Plugging Into the Community For a Better Business Climate

Greg Wilkinson knows civic engagement leads to a better playing field for business.



Greg Wilkinson first got into construction by working summers in high school and college because he enjoyed the outdoors. A strong math and science student, he decided to pursue a mechanical engineering degree at Southern Methodist University without knowing where it would lead. 

Today, the Dallas native is the co-chairman of Hill & Wilkinson General Contractors—a role he stepped into in 1985. That’s after a long line of experiences, from subcontracting to estimating.

“Our company has a succession plan in place to where the folks that have put in sweat equity are going to end up owning the company,” he says. “It’s all about who are the folks that have paid the price personally to get there.”  

It’s that same idea of getting back what you put in that led him to the Dallas Regional Chamber’s Leadership Dallas program in 1987. He admits to having a longtime interest in city and county governments, and his experience with Leadership Dallas allowed him to explore those passions for civic engagement and education.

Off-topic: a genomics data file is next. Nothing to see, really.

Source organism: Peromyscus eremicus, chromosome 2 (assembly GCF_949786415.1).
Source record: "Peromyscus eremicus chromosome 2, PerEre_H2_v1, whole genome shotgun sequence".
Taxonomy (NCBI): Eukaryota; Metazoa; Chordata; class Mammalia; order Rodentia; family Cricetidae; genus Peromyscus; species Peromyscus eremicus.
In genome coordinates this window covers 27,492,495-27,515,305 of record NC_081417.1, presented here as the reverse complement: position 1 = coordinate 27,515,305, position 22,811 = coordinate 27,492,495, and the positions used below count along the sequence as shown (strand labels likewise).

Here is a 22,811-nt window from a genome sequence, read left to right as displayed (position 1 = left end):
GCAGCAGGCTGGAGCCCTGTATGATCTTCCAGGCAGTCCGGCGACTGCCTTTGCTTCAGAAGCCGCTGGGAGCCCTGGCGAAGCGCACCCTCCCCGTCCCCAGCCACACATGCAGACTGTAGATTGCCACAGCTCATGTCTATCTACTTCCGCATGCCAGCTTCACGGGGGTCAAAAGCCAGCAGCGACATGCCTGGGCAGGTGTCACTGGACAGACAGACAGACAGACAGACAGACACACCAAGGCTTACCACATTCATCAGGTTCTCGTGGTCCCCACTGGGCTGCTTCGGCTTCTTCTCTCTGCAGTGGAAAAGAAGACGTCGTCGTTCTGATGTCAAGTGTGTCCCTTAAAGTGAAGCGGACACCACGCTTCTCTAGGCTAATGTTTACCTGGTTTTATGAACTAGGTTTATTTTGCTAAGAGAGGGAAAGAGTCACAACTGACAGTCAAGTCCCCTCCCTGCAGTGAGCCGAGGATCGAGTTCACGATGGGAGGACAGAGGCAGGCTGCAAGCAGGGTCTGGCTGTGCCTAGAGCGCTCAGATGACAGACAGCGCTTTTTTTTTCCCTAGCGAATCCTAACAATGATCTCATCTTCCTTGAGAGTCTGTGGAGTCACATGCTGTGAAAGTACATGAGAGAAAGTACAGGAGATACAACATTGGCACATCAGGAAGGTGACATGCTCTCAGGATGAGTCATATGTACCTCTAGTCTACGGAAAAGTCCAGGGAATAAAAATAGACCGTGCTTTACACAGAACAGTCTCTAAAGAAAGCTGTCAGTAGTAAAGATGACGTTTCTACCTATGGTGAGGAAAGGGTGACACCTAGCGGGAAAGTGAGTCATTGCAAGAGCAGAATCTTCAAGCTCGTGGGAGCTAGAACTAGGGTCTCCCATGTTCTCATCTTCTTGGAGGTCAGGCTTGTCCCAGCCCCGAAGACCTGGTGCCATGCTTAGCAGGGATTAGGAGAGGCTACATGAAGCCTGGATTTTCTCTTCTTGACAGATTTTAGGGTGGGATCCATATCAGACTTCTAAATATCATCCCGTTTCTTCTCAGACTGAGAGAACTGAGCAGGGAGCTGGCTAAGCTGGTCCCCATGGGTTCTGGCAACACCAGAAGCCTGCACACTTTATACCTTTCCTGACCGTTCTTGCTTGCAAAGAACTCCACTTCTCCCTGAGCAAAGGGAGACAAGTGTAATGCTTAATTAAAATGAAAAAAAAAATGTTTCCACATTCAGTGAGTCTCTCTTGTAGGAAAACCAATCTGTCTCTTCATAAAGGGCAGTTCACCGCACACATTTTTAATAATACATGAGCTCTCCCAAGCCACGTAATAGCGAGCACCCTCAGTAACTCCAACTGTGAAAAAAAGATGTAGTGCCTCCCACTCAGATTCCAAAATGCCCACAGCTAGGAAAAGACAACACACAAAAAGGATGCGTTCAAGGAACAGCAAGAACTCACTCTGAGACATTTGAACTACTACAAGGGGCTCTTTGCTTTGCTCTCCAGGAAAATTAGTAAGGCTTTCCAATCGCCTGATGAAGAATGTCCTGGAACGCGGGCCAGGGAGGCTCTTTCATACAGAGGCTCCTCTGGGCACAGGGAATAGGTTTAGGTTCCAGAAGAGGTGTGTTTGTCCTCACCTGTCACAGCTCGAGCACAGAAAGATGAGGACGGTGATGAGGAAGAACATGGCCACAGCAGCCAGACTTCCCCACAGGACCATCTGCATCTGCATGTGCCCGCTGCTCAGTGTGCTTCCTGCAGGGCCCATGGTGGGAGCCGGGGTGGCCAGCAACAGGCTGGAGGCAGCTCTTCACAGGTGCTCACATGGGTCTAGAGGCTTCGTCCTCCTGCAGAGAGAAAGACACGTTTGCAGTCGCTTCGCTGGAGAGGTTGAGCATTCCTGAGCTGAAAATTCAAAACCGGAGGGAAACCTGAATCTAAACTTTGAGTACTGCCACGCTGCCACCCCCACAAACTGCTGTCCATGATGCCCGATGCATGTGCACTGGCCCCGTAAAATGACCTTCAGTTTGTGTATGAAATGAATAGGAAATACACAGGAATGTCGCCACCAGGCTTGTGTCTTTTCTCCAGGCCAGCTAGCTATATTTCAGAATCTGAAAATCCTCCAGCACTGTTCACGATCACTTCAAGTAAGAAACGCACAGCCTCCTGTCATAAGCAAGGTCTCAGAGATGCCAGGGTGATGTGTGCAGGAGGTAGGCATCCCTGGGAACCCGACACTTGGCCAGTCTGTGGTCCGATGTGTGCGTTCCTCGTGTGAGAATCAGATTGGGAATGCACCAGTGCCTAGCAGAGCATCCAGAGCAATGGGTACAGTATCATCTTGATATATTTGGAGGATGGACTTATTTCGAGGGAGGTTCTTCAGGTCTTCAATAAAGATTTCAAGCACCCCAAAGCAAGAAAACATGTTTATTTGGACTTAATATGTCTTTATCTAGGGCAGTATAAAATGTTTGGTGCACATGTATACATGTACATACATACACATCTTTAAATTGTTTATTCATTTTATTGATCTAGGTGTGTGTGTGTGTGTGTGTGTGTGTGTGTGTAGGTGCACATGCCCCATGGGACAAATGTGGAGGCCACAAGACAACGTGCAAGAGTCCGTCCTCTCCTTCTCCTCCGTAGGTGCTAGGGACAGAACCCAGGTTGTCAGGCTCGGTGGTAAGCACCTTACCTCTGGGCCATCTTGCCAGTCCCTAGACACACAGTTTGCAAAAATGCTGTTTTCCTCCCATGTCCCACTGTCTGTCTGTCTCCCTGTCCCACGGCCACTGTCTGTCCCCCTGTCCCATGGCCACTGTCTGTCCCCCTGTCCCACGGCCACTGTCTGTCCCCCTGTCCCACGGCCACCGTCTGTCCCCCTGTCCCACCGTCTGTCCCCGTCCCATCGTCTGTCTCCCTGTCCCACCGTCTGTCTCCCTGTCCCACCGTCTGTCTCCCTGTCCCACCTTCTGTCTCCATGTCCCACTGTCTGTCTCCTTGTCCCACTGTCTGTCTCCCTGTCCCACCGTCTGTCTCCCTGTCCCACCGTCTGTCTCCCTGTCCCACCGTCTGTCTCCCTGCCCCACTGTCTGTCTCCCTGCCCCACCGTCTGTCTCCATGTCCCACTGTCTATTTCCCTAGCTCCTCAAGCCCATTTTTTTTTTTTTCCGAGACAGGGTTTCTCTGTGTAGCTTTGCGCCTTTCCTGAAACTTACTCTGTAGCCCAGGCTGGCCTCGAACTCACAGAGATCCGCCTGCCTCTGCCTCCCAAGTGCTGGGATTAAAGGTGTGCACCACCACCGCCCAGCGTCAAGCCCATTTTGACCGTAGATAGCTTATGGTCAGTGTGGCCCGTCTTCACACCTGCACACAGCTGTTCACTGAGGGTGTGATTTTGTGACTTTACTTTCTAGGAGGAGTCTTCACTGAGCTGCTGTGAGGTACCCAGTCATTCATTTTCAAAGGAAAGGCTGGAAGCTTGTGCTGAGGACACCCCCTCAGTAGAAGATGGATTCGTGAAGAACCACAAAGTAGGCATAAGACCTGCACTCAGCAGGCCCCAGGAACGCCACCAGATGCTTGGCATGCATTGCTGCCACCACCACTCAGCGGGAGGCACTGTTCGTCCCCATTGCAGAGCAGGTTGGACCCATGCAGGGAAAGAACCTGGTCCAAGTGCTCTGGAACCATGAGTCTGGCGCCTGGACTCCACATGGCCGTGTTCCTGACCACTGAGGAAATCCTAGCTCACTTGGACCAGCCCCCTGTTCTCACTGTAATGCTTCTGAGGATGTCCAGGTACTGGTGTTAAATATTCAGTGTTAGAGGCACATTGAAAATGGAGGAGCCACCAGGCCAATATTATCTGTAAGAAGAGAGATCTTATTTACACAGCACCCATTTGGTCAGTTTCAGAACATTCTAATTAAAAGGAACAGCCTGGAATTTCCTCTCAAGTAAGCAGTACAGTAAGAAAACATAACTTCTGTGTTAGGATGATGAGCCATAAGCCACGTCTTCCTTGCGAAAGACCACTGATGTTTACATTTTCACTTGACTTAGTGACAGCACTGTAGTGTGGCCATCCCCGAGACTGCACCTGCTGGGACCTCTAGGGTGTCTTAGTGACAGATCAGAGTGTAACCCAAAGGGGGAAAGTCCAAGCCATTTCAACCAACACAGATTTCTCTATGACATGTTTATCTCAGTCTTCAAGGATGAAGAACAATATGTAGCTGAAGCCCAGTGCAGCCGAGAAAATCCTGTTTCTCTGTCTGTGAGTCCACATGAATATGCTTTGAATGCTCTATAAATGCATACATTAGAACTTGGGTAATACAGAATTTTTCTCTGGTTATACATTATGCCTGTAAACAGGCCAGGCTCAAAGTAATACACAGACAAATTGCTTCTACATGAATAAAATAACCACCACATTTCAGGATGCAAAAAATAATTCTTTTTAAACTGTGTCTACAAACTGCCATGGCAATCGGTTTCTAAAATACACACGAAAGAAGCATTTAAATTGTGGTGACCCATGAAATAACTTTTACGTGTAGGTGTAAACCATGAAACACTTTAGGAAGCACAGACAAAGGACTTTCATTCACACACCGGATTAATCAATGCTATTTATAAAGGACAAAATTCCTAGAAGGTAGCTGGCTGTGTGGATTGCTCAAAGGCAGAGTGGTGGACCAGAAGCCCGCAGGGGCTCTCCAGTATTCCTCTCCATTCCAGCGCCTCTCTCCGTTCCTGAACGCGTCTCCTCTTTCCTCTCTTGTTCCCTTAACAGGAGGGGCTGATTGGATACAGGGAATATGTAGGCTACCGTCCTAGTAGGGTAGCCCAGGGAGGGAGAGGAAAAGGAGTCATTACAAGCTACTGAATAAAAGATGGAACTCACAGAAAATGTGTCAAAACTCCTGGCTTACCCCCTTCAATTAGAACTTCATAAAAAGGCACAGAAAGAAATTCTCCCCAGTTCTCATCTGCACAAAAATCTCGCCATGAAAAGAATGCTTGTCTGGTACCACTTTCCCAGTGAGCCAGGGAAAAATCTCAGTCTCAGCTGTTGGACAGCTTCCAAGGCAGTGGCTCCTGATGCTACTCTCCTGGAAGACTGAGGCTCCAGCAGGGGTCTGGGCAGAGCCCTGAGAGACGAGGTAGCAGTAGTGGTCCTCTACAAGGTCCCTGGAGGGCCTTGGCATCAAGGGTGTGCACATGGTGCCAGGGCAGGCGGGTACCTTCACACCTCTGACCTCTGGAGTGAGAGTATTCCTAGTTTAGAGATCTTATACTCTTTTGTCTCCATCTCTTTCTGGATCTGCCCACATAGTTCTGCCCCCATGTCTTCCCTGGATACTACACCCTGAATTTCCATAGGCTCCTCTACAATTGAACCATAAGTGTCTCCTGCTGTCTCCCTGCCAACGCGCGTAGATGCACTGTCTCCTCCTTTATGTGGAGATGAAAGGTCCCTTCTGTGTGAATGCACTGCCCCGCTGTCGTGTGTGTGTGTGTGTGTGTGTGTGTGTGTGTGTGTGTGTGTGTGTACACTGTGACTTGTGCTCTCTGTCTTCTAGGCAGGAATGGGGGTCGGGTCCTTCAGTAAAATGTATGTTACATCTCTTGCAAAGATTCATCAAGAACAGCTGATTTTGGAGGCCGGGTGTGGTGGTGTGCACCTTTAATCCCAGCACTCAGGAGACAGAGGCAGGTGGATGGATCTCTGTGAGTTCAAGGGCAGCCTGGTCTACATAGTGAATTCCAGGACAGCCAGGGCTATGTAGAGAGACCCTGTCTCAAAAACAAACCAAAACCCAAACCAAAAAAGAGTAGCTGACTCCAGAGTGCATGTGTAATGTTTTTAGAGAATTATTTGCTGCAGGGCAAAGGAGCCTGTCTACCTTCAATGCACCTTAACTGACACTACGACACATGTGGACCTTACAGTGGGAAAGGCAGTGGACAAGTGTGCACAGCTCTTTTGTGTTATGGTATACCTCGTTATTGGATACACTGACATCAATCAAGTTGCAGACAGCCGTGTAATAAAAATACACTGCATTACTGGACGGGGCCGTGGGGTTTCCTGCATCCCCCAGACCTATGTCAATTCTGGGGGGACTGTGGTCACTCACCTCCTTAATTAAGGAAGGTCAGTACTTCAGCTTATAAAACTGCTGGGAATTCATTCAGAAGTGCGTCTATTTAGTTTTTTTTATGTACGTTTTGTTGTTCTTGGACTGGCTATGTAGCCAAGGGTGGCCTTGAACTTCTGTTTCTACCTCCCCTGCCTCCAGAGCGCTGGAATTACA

“I thought it was something that would benefit me my whole life, both personally and business-wise,” he says. “I went through the Dallas public school system and know how critical Dallas ISD and Fort Worth ISD is to those big cities and the overall benefit of the area.” 

In addition to Leadership Dallas and the Chamber’s education committee, Wilkinson is involved with the Salesmanship Club, Boy Scouts, and the Park Cities YMCA—which is undergoing a massive rebuild this year. 

“Leadership Dallas makes one aware of all the different key elements that make the city,” he says. “It’s critical that business people support the Chamber for the best future business climate we can possibly have. Dallas represents that great business climate, and that’s why we’re seeing a lot of companies move from other places.”